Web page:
Paul
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Old 19-06-2016, 18:33   #81
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Re: A cruiser you can race?

Hunter Cherubini 37, draft 5 feet, mast around 50, points upwind well, spacious cruiser and great price.
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Old 20-06-2016, 13:39   #82
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Re: A cruiser you can race?

Ericson 32-3 is a great boat. There is a guy on the internet that takes his from California to Hawaii and back single hand.



We had a E-30+, an E-38, and an E-38-200, about 14 years total ownership.

The 38, although made well with a lot of wood inside and good tankage, is too much a handfull downwind for long distance cruising in my opinion.

I would sail with just a 70-80% head sail to pull her along so that she would behave in 30 knots broad reach with 6-12 foot waves off California. A triple reefed flat main could sometimes be used in unison to reduce mast pump, but I think the mast is not far enough forward in these boats. She rolls, and sometimes the rudder stall (you can anticipate it) and the roll would re-inforce each other, which you don't want, as you will round up. She just never felt happy or in change once the winds were over 25 Kts, beating or otherwise.


Even Williams decides to look at an E-38.




I have always wondered about Sabre 42s, like this one. No first hand experience.

1988 Sabre 42 Centerboard Sail Boat For Sale - www.yachtworld.com
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Old 21-06-2016, 10:35   #83
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Re: A cruiser you can race?

I think Caliber would be a wise choice. I like the design philosophy. Each builder has to make decisions on various competing design parameters, and I like where they ended up.

What I found my self into too many times with my two Ericson 38s was following seas that occasionally the tops were falling off of. When that happens just abaft of or under your boat, you will appreciate the superior stall tolerance of a skeg mounted rudder. I would go to full rudder stall in these conditions, about once every minute or so, and when that happens, the stern starts to come around, falling to leeward in the process.

It was otherwise a fast boat with a 7 foot draft keel and probably 6 foot draft rudder with a very high aspect ratio planform, and was very quick to windward and beam reach in seas to 3 feet and winds to 20 kts, which just about includes 70% of the highest waves-winds in So Cal. But taking her North to the Channel Islands, with morning gusts from the NW (not a Santa Ana from the SE) in the 30s sometimes, then running from San Miguel to Santa Rosa to an anchorage on the leeward side, she was not in her element. When these breaking seas get around the rudder on high aspect ratio foils that have a small AoA tolerance to stall, no amount of sail trim is going to correct it. What I would do is motor in it to keep water flowing over the rudder for control authority, even though we had great boat speed (hull speed) with flat small main area and small headsail area. When a wave breaks under the stern, the water flow rate changes direction and speed drastically.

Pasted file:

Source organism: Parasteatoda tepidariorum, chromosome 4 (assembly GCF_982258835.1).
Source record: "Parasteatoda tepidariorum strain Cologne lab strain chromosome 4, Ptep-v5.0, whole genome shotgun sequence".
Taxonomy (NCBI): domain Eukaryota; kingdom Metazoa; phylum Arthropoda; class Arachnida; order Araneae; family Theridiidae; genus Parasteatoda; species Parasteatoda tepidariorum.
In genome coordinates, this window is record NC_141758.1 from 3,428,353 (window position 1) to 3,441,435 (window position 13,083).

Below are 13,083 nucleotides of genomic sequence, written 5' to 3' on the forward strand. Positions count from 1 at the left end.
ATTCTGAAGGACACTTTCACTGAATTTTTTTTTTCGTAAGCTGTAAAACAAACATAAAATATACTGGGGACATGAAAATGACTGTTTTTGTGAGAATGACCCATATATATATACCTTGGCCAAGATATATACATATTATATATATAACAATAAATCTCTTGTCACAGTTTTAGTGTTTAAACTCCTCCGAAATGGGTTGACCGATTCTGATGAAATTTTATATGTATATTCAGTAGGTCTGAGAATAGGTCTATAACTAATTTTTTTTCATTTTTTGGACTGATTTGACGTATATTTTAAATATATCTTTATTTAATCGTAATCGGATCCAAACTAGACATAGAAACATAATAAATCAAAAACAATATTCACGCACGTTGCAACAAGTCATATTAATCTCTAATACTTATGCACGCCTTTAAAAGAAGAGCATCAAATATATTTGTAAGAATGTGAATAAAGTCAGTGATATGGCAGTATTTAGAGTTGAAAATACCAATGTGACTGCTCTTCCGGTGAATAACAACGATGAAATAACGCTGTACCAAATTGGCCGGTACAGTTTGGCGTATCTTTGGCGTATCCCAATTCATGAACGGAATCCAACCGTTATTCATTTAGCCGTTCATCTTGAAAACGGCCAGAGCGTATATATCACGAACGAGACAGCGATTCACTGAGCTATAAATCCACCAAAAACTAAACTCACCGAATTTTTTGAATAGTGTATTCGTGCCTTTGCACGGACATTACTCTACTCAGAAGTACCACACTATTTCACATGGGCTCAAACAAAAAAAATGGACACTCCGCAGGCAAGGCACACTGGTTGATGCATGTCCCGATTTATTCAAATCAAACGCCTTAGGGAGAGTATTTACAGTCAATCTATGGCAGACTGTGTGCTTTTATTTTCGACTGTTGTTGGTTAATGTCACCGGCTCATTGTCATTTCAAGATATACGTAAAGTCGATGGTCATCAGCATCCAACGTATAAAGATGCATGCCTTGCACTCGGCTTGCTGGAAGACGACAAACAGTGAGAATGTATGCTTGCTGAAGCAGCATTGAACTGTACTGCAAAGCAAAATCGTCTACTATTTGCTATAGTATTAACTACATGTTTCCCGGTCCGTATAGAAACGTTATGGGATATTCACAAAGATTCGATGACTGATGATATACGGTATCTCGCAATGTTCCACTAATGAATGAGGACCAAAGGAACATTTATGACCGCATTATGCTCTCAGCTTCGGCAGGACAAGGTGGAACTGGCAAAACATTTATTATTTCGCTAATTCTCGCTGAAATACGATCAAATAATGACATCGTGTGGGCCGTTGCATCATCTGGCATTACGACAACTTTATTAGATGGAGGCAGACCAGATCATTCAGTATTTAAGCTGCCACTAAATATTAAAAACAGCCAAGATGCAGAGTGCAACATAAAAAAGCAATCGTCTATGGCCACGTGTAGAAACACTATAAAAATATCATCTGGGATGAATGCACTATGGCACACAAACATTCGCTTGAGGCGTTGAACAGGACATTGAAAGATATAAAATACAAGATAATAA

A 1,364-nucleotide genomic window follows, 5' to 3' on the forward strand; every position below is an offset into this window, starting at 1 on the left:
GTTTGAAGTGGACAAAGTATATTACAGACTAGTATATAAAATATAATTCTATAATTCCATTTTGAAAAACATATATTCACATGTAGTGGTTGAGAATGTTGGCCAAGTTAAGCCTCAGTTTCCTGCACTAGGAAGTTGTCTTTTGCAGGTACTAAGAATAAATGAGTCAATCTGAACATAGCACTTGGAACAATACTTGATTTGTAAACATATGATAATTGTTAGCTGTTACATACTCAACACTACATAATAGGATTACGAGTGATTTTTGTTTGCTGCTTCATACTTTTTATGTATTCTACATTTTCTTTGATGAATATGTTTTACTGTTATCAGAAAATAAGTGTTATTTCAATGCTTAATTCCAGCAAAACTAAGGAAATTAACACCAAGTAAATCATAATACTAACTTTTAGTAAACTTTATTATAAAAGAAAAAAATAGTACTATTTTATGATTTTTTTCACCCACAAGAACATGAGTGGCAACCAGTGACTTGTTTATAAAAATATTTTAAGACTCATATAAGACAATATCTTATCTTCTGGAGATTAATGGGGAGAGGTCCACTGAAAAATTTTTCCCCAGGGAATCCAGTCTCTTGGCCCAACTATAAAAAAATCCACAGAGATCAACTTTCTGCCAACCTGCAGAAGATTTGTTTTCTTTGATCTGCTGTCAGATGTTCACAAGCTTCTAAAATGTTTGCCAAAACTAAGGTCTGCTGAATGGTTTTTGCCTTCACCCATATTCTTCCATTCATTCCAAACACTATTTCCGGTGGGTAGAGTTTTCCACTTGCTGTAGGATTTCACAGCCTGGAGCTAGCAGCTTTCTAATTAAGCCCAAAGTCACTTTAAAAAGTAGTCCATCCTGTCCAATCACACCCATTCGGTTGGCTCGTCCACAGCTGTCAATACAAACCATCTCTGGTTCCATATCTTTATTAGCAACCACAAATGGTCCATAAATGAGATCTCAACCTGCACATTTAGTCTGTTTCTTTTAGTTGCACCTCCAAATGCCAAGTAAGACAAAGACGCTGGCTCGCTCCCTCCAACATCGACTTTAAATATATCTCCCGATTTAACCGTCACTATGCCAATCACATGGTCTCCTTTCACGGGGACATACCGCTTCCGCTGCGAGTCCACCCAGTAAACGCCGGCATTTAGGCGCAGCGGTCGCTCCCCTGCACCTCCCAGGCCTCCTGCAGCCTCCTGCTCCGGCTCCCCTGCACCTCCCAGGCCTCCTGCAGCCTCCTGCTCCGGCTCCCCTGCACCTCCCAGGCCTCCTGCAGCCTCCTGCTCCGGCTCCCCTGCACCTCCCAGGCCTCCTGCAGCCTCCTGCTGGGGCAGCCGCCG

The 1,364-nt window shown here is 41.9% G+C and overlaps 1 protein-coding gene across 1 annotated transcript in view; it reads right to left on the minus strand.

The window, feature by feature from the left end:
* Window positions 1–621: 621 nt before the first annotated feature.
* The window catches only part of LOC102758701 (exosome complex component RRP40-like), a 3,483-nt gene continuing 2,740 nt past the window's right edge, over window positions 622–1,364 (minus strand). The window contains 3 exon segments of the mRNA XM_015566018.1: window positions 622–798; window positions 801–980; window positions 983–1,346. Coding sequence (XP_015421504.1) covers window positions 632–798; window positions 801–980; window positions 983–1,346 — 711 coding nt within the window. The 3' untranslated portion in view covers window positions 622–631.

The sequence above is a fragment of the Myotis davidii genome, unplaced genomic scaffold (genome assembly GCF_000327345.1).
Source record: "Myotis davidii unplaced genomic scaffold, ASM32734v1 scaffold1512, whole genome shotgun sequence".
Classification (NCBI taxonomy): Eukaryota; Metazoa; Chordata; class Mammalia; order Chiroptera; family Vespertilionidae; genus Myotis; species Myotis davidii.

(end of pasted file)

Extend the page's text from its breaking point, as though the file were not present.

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Old 21-06-2016, 10:55   #84
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Re: A cruiser you can race?

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Originally Posted by lifeofreilly57 View Post
As was stated earlier, in PHRF you can race damn near anything, so going for a low PHRF rating isn't necessarily what you need, in reality, the lower the rating the more sharply focused the boat will be. this means you'd pretty much need to sail a perfect race every time to be in the running.
I have raced my Pedrick 47, which is a barge compared with my previous boat but with a PHRF rating it is on an equal footing with the other boats. Not good in upper bay, light air summer racing for sure but still has a chance on open ocean long distance races.
So pick what will fit your needs 98% of the time and still be fun to race 2% of the time.
By the way, mine was the first one of it's make and model to be rated by PHRF, so the jury is still out on the accuracy of the rating but it's still fun to get out and go round the course. Just gotta hope for some heavy air days.....Thats when I'm having fun and the lightweights are peeing their pants.
Cheers, good luck on finding that "perfect" boat, hope it works out.
The problem with this is that if you are on a really slow boat you get disconnected from the other faster boats and can only hope for the best. This especially applies during distance racing